I'm having surgery, can I add on a cosmetic procedure?

Since I’m having already surgery, can I add on something cosmetic?

By Dr. Killeen, published on March 29, 2022

add cosmetic procedure header

Can I add on a cosmetic procedure? This question is very common in our practice. We get calls everyday from patients who are having surgery of different sorts (hernia repair, hysterectomy, breast lumpectomy, etc). They are interested in also having that cosmetic procedure they have been pondering for years. It seems like a great idea right? You are already going to be in the operating room, why not? In many cases, it’s a great option, but sometimes not so much. Here are some general guidelines and information about combined medical/cosmetic surgery cases.

Time

The time under anesthesia is a very important consideration when planning surgery. It has been well documented that surgeries over eight hours in length lead to more complications, in particular the life threatening ones. Most surgeons try to keep elective procedures six hours in length or under to keep complications at a minimum. If your cosmetic procedure (performed by a board certified plastic surgeon!) can be performed simultaneously, your combo surgery may be a great option. If the procedures need to happen one after another due to positioning or both surgeons needing to be in the same place, it might not be a great idea.

Cost

Your cosmetic procedure may be less expensive if you combine it with a medically necessary procedure that is covered by insurance. Although your surgeon’s fee will be the same, you may need to pay less for operating room time and the anesthesiologist if both surgeries can be performed simultaneously. Surgeries are billed by the operating room and anesthesiologist based on time. This can be a bit misleading.

If your medically indicated surgery needs to be done at a hospital, the fees there are often much higher than at an outpatient surgery center (where most cosmetic procedures are done). Even with less hours billed for the cosmetic procedure, you still may owe the same, or even more! If your procedures can be performed at an outpatient surgery center and be done simultaneously, your surgery will likely be a bit less expensive than if both procedures are done alone.

Patients often ask if their insurance pays more than the “cosmetic” fees for OR and anesthesia if that money can be applied to their cosmetic portion. The answer is a hard NO. This is insurance fraud and this will not be done by any ethical surgeon, operating room, or anesthesiologist.

Recovery

If your recovery from the two procedures will be similar with similar activity restrictions, a combined surgery may be a great idea. If the activity restrictions are in conflict, this can be problematic. Proper recovery from any surgery means that the patient starts using their body at the optimal time. If your cosmetic procedure keeps you from moving longer, this is not a great idea.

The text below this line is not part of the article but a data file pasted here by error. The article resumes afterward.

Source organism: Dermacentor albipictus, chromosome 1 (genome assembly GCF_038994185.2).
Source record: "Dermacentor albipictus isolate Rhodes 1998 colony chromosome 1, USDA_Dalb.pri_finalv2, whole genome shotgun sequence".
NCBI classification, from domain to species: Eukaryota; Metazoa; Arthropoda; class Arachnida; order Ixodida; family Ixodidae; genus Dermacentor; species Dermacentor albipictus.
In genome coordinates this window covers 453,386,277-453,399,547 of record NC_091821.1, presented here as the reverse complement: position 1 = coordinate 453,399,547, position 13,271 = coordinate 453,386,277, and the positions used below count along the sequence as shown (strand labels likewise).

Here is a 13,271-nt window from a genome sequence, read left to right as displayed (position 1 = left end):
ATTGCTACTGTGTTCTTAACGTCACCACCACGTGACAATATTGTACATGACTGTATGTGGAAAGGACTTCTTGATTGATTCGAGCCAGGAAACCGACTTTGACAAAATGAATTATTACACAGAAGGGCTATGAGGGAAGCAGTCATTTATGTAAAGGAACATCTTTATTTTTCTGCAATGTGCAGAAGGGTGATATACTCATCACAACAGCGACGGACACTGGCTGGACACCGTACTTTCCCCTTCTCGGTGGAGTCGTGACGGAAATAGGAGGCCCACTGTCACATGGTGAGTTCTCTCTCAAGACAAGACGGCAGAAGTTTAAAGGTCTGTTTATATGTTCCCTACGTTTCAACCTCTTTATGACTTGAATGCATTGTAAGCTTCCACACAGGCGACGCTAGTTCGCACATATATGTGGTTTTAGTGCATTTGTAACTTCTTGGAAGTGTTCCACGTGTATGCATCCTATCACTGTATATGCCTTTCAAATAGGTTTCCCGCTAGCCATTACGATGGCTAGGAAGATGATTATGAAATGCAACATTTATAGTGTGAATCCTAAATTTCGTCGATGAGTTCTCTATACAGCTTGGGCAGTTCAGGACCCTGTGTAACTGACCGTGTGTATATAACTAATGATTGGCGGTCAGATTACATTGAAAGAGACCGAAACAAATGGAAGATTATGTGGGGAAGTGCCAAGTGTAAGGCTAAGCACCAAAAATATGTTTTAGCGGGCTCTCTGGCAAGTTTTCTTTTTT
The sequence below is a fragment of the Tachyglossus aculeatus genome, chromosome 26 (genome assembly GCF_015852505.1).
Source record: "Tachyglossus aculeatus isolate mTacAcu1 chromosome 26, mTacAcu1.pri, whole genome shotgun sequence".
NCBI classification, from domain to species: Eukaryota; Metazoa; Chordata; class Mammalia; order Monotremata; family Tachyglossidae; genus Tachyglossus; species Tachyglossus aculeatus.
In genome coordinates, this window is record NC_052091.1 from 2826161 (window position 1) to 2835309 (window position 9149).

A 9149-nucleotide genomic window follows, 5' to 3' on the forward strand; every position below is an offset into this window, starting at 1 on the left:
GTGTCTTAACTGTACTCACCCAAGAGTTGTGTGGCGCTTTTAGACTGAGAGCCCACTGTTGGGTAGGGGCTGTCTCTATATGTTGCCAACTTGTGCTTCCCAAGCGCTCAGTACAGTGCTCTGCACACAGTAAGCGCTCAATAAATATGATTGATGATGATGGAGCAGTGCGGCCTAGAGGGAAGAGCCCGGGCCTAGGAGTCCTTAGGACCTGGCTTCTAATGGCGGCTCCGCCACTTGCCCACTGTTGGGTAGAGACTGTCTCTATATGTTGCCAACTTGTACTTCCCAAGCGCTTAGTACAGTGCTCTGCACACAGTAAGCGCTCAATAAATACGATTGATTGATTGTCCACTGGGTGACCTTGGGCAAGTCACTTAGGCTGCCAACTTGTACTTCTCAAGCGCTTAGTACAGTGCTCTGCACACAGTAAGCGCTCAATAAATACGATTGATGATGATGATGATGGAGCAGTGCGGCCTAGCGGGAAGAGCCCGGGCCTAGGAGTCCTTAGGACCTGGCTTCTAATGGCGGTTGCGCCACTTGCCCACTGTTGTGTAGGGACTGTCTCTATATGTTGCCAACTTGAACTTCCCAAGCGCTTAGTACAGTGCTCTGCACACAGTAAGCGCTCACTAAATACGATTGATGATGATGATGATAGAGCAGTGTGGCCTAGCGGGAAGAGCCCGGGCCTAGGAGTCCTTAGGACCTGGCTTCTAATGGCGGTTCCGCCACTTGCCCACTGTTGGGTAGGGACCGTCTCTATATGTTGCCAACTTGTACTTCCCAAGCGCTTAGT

Medications are also an important consideration. If your typical recovery requires use of a medication not allowed by the other surgery, this can be problematic as well. The surgeries that work the best together have similar post-op care and recovery.

Infection

Many plastic surgery operations utilize implants of different types. Implant infections are a devastating complication that is both emotionally and financially difficult. Plastic surgeons will not be willing to do operations which utilize implants in combination with procedures with higher infection risk.

Adjunctive Therapy

I often do cosmetic procedures in patients that are undergoing cancer treatment. It is very important to not add a procedure that has a significant potential of problems that can delay additional needed therapy, such as chemotherapy or radiation.

Pregnant Patients

One of the most common requests I see is pregnant women wanting to undergo an abdominoplasty (tummy tuck) at the time of c-section. This sounds like a dream, but it’s actually a horrible idea. Beautiful long term results mean patients are at their goal weight at the time of surgery, this is never the case at the time of a c-section.

The uterus is often very prominent making the diastasis repair and abdominal muscular tightening suboptimal. Finally, recovery is much harder compared to c-section alone which can be very problematic for a new mom managing a newborn.

The best time for a Mommy Makeover is also when your littles are independent enough they don’t need constant care and supervision. Recovering from major surgery with a newborn in tow is difficult/impossible.

It is always reasonable to ask and acquire information if you are interested in doing this. Most surgeons will have a favorite board certified plastic surgeon they will refer you to and I encourage everyone to get some info if you have that cosmetic procedure you have been dreaming of!